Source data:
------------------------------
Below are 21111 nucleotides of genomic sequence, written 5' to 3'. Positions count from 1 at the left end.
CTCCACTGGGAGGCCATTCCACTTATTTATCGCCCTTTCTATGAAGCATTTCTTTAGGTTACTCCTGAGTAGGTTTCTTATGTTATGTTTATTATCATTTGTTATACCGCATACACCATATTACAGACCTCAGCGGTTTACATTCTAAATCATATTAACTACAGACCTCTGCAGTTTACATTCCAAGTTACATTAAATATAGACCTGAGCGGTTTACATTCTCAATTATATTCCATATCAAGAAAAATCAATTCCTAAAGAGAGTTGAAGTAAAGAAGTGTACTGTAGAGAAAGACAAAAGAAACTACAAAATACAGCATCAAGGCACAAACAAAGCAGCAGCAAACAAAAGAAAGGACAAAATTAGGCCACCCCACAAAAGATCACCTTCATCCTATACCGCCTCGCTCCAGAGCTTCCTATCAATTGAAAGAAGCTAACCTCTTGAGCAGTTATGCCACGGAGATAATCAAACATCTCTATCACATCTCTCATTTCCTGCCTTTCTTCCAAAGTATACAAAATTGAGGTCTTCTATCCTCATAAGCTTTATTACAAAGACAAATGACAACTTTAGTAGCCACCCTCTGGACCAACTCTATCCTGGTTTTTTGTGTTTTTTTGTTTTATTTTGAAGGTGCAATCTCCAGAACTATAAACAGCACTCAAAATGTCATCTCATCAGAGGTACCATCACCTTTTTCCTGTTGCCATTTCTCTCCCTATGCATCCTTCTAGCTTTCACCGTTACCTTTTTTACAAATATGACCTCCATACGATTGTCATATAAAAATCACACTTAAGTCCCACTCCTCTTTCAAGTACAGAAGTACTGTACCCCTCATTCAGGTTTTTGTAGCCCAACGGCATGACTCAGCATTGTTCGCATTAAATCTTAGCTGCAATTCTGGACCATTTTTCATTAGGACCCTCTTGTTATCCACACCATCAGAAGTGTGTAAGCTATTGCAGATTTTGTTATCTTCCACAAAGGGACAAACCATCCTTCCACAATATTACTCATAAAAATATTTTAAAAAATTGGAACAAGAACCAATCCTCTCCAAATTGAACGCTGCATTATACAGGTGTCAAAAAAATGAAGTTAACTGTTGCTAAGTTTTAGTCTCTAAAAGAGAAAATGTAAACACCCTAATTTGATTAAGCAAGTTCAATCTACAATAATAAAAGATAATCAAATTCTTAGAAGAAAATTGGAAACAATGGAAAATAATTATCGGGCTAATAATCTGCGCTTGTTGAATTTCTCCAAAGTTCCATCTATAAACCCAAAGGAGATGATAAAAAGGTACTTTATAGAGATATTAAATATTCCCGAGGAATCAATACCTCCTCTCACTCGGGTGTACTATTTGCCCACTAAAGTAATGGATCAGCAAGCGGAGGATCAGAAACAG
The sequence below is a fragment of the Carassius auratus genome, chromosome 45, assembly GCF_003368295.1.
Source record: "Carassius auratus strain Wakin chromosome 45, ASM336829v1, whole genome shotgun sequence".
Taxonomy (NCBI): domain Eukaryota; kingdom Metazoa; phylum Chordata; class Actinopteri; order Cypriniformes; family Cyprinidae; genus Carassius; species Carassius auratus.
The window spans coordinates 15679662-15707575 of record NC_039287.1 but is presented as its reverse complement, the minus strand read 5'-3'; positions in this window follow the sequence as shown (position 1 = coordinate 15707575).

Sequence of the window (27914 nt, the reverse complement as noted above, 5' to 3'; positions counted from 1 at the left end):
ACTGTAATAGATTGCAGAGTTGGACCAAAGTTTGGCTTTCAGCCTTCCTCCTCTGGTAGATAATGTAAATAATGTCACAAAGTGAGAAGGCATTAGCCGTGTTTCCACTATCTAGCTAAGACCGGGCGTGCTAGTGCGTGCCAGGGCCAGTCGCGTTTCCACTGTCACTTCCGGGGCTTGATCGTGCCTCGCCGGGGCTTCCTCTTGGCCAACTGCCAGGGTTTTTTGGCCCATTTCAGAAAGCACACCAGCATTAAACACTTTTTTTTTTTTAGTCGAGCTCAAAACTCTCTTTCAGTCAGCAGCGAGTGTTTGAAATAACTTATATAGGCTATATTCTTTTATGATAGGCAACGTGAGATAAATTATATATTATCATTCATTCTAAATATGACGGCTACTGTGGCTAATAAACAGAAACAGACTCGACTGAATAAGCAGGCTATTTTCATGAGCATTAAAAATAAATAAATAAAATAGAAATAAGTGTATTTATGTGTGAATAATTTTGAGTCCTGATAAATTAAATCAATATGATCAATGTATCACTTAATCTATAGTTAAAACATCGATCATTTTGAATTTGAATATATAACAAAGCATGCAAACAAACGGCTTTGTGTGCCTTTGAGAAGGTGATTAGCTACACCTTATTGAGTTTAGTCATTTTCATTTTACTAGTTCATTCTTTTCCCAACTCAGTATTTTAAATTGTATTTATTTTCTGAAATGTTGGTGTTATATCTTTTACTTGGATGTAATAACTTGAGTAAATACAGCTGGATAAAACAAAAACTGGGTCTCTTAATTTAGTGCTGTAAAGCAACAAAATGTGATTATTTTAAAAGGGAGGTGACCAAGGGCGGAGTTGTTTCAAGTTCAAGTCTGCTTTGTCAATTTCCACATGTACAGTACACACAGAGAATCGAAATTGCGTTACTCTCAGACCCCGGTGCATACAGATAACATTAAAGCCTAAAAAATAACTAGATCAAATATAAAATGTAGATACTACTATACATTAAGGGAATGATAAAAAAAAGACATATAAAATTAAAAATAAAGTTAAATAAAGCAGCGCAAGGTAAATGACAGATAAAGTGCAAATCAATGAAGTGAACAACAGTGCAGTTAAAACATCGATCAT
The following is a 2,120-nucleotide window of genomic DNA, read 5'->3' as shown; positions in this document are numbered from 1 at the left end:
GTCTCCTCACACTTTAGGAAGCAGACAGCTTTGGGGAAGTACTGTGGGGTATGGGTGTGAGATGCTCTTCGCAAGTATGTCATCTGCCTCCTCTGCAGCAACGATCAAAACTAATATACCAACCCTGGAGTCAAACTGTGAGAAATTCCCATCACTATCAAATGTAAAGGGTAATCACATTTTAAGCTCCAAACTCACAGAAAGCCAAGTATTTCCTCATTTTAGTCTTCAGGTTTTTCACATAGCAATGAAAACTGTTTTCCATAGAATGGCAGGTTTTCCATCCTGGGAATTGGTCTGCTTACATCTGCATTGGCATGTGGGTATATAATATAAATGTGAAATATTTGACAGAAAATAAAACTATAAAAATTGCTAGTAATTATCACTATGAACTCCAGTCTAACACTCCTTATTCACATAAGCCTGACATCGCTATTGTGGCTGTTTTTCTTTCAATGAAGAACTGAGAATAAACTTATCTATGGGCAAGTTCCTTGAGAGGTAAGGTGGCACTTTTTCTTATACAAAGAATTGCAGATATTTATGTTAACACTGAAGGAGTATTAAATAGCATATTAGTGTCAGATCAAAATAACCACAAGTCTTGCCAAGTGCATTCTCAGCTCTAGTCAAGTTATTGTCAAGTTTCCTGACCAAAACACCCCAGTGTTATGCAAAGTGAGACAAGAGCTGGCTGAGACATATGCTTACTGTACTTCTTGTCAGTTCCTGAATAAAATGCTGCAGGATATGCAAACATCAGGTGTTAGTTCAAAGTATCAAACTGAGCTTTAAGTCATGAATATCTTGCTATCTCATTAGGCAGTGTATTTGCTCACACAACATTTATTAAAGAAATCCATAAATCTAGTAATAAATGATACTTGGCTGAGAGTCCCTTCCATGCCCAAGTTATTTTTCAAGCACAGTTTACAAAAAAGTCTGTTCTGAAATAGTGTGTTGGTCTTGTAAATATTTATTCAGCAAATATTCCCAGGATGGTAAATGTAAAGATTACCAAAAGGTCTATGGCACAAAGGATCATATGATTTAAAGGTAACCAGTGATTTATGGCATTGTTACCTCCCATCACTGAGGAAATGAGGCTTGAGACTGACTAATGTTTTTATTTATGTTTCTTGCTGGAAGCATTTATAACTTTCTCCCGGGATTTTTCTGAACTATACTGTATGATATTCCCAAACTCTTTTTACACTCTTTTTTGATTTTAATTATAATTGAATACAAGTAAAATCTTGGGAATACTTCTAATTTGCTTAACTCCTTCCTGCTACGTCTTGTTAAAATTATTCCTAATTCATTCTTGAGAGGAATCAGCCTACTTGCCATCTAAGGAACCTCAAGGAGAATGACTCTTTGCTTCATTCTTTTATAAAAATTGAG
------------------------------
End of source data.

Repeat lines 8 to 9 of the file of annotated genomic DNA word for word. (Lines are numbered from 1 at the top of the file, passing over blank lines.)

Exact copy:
ACTGTAATAGATTGCAGAGTTGGACCAAAGTTTGGCTTTCAGCCTTCCTCCTCTGGTAGATAATGTAAATAATGTCACAAAGTGAGAAGGCATTAGCCGTGTTTCCACTATCTAGCTAAGACCGGGCGTGCTAGTGCGTGCCAGGGCCAGTCGCGTTTCCACTGTCACTTCCGGGGCTTGATCGTGCCTCGCCGGGGCTTCCTCTTGGCCAACTGCCAGGGTTTTTTGGCCCATTTCAGAAAGCACACCAGCATTAAACACTTTTTTTTTTTTAGTCGAGCTCAAAACTCTCTTTCAGTCAGCAGCGAGTGTTTGAAATAACTTATATAGGCTATATTCTTTTATGATAGGCAACGTGAGATAAATTATATATTATCATTCATTCTAAATATGACGGCTACTGTGGCTAATAAACAGAAACAGACTCGACTGAATAAGCAGGCTATTTTCATGAGCATTAAAAATAAATAAATAAAATAGAAATAAGTGTATTTATGTGTGAATAATTTTGAGTCCTGATAAATTAAATCAATATGATCAATGTATCACTTAATCTATAGTTAAAACATCGATCATTTTGAATTTGAATATATAACAAAGCATGCAAACAAACGGCTTTGTGTGCCTTTGAGAAGGTGATTAGCTACACCTTATTGAGTTTAGTCATTTTCATTTTACTAGTTCATTCTTTTCCCAACTCAGTATTTTAAATTGTATTTATTTTCTGAAATGTTGGTGTTATATCTTTTACTTGGATGTAATAACTTGAGTAAATACAGCTGGATAAAACAAAAACTGGGTCTCTTAATTTAGTGCTGTAAAGCAACAAAATGTGATTATTTTAAAAGGGAGGTGACCAAGGGCGGAGTTGTTTCAAGTTCAAGTCTGCTTTGTCAATTTCCACATGTACAGTACACACAGAGAATCGAAATTGCGTTACTCTCAGACCCCGGTGCATACAGATAACATTAAAGCCTAAAAAATAACTAGATCAAATATAAAATGTAGATACTACTATACATTAAGGGAATGATAAAAAAAAGACATATAAAATTAAAAATAAAGTTAAATAAAGCAGCGCAAGGTAAATGACAGATAAAGTGCAAATCAATGAAGTGAACAACAGTGCAGTTAAAACATCGATCAT
The following is a 2,120-nucleotide window of genomic DNA, read 5'->3' as shown; positions in this document are numbered from 1 at the left end: